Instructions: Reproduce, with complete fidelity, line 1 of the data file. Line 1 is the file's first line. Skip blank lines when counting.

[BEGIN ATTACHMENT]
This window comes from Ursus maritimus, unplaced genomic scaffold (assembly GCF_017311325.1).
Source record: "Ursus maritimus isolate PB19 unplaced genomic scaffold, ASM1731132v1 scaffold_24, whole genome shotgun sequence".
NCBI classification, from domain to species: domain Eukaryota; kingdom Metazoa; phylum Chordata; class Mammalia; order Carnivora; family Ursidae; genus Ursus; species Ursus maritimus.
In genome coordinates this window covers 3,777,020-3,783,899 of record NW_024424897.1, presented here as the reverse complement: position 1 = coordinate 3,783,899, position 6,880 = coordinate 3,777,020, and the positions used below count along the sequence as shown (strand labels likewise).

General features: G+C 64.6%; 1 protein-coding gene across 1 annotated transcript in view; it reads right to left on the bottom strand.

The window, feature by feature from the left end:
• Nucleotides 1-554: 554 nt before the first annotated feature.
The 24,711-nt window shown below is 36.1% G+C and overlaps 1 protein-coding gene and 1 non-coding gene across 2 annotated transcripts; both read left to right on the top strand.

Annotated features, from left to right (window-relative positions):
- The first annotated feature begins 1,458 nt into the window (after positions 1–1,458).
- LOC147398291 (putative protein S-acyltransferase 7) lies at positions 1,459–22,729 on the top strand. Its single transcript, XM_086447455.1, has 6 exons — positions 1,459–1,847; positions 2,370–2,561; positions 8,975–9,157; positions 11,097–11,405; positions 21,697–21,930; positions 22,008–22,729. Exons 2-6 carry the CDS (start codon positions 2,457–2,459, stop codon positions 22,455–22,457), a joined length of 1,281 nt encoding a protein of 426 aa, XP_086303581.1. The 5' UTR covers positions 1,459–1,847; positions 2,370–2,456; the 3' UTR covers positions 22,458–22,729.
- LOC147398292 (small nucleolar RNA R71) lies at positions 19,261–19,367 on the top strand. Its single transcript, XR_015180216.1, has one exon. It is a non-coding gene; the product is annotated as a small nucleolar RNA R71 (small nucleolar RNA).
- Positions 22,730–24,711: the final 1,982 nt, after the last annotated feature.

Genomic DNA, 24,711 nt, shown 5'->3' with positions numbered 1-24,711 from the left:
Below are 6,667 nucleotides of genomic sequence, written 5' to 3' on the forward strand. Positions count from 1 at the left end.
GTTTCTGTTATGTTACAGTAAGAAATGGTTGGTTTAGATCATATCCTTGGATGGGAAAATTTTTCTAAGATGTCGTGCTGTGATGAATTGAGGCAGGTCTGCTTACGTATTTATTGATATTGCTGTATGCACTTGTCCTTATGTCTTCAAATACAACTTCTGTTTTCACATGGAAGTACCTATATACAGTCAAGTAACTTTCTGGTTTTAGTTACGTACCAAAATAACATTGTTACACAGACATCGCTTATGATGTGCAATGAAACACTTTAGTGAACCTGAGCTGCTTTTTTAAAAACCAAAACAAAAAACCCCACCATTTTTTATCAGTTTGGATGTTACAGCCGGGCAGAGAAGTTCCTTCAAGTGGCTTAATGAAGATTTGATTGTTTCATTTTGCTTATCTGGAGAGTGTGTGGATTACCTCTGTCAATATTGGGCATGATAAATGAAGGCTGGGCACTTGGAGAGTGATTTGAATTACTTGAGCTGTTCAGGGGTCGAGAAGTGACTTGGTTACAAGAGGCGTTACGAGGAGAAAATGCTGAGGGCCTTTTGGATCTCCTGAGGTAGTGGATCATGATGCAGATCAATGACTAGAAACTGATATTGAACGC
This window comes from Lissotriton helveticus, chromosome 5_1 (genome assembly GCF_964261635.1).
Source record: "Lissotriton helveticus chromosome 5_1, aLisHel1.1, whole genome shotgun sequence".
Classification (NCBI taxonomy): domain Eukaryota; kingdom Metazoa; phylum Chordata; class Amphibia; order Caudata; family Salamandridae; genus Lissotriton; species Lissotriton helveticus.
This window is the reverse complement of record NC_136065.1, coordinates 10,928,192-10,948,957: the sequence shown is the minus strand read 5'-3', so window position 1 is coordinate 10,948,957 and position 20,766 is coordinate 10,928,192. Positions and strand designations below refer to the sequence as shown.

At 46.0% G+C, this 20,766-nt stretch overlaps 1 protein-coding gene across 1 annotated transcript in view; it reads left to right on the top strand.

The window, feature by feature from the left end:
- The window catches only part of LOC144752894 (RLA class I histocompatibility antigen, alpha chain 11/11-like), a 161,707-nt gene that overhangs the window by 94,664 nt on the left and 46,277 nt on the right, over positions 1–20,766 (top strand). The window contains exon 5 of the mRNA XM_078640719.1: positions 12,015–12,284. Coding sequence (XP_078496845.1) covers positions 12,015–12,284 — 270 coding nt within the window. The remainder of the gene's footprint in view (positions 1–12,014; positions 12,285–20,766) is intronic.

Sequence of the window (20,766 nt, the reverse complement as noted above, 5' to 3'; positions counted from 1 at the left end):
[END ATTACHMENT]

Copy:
This window comes from Ursus maritimus, unplaced genomic scaffold (assembly GCF_017311325.1).